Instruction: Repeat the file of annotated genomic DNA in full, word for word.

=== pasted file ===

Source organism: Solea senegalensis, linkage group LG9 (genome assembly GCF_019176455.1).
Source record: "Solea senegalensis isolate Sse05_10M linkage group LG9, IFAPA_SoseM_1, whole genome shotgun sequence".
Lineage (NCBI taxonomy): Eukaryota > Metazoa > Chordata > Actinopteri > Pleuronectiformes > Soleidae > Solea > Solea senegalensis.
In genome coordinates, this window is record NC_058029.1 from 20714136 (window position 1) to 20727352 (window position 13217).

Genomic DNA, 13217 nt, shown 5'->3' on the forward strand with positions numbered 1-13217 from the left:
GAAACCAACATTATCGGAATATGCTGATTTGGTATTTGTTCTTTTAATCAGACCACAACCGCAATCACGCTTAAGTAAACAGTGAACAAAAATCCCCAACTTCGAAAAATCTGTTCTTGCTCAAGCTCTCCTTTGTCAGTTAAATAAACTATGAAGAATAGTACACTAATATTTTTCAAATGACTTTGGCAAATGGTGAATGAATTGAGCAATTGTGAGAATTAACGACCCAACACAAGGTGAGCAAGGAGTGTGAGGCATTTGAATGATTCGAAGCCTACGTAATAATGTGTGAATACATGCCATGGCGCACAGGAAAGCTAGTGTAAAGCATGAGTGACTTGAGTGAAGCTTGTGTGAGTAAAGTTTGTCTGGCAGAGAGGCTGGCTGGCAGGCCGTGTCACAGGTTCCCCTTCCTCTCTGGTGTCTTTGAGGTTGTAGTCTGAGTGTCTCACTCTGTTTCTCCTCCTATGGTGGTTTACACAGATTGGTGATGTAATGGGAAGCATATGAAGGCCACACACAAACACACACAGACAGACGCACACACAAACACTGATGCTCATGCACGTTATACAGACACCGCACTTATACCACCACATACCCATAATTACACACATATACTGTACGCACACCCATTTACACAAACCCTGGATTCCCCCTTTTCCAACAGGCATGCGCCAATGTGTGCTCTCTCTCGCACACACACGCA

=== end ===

Source organism: Solea senegalensis, linkage group LG9 (genome assembly GCF_019176455.1).
Source record: "Solea senegalensis isolate Sse05_10M linkage group LG9, IFAPA_SoseM_1, whole genome shotgun sequence".
Lineage (NCBI taxonomy): Eukaryota > Metazoa > Chordata > Actinopteri > Pleuronectiformes > Soleidae > Solea > Solea senegalensis.
In genome coordinates, this window is record NC_058029.1 from 20714136 (window position 1) to 20727352 (window position 13217).

Genomic DNA, 13217 nt, shown 5'->3' on the forward strand with positions numbered 1-13217 from the left:
GAAACCAACATTATCGGAATATGCTGATTTGGTATTTGTTCTTTTAATCAGACCACAACCGCAATCACGCTTAAGTAAACAGTGAACAAAAATCCCCAACTTCGAAAAATCTGTTCTTGCTCAAGCTCTCCTTTGTCAGTTAAATAAACTATGAAGAATAGTACACTAATATTTTTCAAATGACTTTGGCAAATGGTGAATGAATTGAGCAATTGTGAGAATTAACGACCCAACACAAGGTGAGCAAGGAGTGTGAGGCATTTGAATGATTCGAAGCCTACGTAATAATGTGTGAATACATGCCATGGCGCACAGGAAAGCTAGTGTAAAGCATGAGTGACTTGAGTGAAGCTTGTGTGAGTAAAGTTTGTCTGGCAGAGAGGCTGGCTGGCAGGCCGTGTCACAGGTTCCCCTTCCTCTCTGGTGTCTTTGAGGTTGTAGTCTGAGTGTCTCACTCTGTTTCTCCTCCTATGGTGGTTTACACAGATTGGTGATGTAATGGGAAGCATATGAAGGCCACACACAAACACACACAGACAGACGCACACACAAACACTGATGCTCATGCACGTTATACAGACACCGCACTTATACCACCACATACCCATAATTACACACATATACTGTACGCACACCCATTTACACAAACCCTGGATTCCCCCTTTTCCAACAGGCATGCGCCAATGTGTGCTCTCTCTCGCACACACACGCA